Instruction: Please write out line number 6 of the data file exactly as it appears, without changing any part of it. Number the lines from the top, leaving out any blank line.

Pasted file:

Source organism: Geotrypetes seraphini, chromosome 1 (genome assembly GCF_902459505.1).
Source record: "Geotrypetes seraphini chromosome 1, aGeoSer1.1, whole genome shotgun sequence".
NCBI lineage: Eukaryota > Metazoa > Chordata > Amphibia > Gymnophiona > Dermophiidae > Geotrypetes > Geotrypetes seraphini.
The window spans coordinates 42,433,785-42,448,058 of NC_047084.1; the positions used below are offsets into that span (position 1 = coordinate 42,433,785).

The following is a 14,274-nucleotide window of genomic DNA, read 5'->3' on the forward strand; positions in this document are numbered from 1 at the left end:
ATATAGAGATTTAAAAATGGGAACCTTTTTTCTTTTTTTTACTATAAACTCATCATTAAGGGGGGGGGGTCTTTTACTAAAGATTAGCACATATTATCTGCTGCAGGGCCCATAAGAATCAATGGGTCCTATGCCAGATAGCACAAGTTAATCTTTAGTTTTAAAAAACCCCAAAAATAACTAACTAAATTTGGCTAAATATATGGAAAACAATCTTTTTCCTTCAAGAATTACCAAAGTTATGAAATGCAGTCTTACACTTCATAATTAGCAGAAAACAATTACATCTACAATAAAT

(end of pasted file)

ATATAGAGATTTAAAAATGGGAACCTTTTTTCTTTTTTTTACTATAAACTCATCATTAAGGGGGGGGGGTCTTTTACTAAAGATTAGCACATATTATCTGCTGCAGGGCCCATAAGAATCAATGGGTCCTATGCCAGATAGCACAAGTTAATCTTTAGTTTTAAAAAACCCCAAAAATAACTAACTAAATTTGGCTAAATATATGGAAAACAATCTTTTTCCTTCAAGAATTACCAAAGTTATGAAATGCAGTCTTACACTTCATAATTAGCAGAAAACAATTACATCTACAATAAAT